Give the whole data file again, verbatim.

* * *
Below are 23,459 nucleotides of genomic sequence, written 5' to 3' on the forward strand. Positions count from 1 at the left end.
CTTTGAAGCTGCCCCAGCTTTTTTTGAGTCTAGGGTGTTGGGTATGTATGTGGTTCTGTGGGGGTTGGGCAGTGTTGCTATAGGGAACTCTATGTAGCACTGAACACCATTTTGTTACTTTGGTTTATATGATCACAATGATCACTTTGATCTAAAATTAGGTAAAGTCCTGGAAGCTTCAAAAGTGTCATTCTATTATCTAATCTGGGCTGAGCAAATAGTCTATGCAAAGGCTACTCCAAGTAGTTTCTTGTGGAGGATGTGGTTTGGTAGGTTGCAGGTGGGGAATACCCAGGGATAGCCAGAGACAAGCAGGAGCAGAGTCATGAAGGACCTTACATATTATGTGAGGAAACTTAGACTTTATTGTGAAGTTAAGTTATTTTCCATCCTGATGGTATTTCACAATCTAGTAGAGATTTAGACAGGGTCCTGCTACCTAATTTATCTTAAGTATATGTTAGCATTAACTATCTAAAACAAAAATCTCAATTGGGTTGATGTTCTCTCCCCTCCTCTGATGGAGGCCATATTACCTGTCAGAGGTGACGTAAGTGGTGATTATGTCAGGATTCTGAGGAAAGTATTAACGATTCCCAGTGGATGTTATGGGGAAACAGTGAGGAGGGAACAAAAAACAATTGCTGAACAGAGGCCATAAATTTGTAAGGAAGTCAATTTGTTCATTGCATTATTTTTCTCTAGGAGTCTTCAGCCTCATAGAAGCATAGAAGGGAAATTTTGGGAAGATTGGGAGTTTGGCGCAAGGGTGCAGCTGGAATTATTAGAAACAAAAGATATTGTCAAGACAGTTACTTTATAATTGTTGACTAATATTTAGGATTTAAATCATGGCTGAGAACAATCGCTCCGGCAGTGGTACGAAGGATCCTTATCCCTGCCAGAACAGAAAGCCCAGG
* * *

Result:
Below are 23,459 nucleotides of genomic sequence, written 5' to 3' on the forward strand. Positions count from 1 at the left end.
CTTTGAAGCTGCCCCAGCTTTTTTTGAGTCTAGGGTGTTGGGTATGTATGTGGTTCTGTGGGGGTTGGGCAGTGTTGCTATAGGGAACTCTATGTAGCACTGAACACCATTTTGTTACTTTGGTTTATATGATCACAATGATCACTTTGATCTAAAATTAGGTAAAGTCCTGGAAGCTTCAAAAGTGTCATTCTATTATCTAATCTGGGCTGAGCAAATAGTCTATGCAAAGGCTACTCCAAGTAGTTTCTTGTGGAGGATGTGGTTTGGTAGGTTGCAGGTGGGGAATACCCAGGGATAGCCAGAGACAAGCAGGAGCAGAGTCATGAAGGACCTTACATATTATGTGAGGAAACTTAGACTTTATTGTGAAGTTAAGTTATTTTCCATCCTGATGGTATTTCACAATCTAGTAGAGATTTAGACAGGGTCCTGCTACCTAATTTATCTTAAGTATATGTTAGCATTAACTATCTAAAACAAAAATCTCAATTGGGTTGATGTTCTCTCCCCTCCTCTGATGGAGGCCATATTACCTGTCAGAGGTGACGTAAGTGGTGATTATGTCAGGATTCTGAGGAAAGTATTAACGATTCCCAGTGGATGTTATGGGGAAACAGTGAGGAGGGAACAAAAAACAATTGCTGAACAGAGGCCATAAATTTGTAAGGAAGTCAATTTGTTCATTGCATTATTTTTCTCTAGGAGTCTTCAGCCTCATAGAAGCATAGAAGGGAAATTTTGGGAAGATTGGGAGTTTGGCGCAAGGGTGCAGCTGGAATTATTAGAAACAAAAGATATTGTCAAGACAGTTACTTTATAATTGTTGACTAATATTTAGGATTTAAATCATGGCTGAGAACAATCGCTCCGGCAGTGGTACGAAGGATCCTTATCCCTGCCAGAACAGAAAGCCCAGG